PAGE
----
A research study suggests neural activity in the emotional processing network of the brain may lead to cataplexy, according to Brain Decoder.
In a study recently published in The Journal of Neuroscience, Meletti, Plazzi and their colleagues showed funny videos to 21 children and adolescents with narcolepsy. The participants were not taking medications, and were also diagnosed only recently—as people grow older, they develop “tricks” to tamp down on cataplexy, which may complicate the real picture of the neural mechanisms underlying the condition.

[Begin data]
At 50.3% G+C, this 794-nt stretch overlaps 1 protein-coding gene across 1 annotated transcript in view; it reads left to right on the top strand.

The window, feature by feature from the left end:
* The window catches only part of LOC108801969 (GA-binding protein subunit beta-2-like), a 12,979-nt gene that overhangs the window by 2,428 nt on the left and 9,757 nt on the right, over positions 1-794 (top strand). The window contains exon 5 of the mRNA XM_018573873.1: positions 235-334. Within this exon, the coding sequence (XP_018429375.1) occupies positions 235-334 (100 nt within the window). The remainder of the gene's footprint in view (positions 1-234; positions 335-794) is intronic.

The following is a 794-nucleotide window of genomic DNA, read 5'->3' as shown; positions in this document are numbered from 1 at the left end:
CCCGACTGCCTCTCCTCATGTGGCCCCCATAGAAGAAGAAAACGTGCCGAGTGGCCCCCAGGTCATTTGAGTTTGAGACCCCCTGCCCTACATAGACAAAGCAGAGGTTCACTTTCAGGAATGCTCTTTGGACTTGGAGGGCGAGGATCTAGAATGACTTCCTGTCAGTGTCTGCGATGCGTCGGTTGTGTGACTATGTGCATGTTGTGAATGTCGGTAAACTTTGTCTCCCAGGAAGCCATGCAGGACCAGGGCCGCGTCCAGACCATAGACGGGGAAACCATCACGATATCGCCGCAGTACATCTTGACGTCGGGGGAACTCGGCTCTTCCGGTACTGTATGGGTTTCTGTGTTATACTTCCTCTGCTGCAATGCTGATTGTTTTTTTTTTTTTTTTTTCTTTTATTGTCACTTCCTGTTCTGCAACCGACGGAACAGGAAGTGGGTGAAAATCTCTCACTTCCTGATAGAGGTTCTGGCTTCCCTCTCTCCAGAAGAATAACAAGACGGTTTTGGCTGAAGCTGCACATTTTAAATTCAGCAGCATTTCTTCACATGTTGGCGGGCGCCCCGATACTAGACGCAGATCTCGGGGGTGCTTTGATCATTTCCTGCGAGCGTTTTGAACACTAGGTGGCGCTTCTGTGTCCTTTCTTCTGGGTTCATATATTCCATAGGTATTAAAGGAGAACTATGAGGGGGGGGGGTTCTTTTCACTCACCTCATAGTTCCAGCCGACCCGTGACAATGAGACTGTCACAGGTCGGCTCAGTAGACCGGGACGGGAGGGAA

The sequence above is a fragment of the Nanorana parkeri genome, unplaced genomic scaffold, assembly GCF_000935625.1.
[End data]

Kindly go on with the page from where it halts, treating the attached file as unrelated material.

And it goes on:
Sixteen of the kids were moved to laughter, and 10 of these experienced cataplexy. The researchers used fMRI to monitor brain activity during laughter and cataplexy episodes. When the children laughed without experiencing cataplexy, the scans showed increased activity in a network including the motor cortex and anterior cingulate gyrus (but interestingly, not the regions that have been linked to humor detection and appreciation in previous fMRI studies in healthy people).
During cataplexy, however, the researchers found increased activity in a network that processes emotion and reward or amusement, including the amygdala, nucleus accumbens, and anterior insular cortex. This network showed an increased activity only when the children highly enjoyed a funny video and was silent when the kids laughed without real amusement.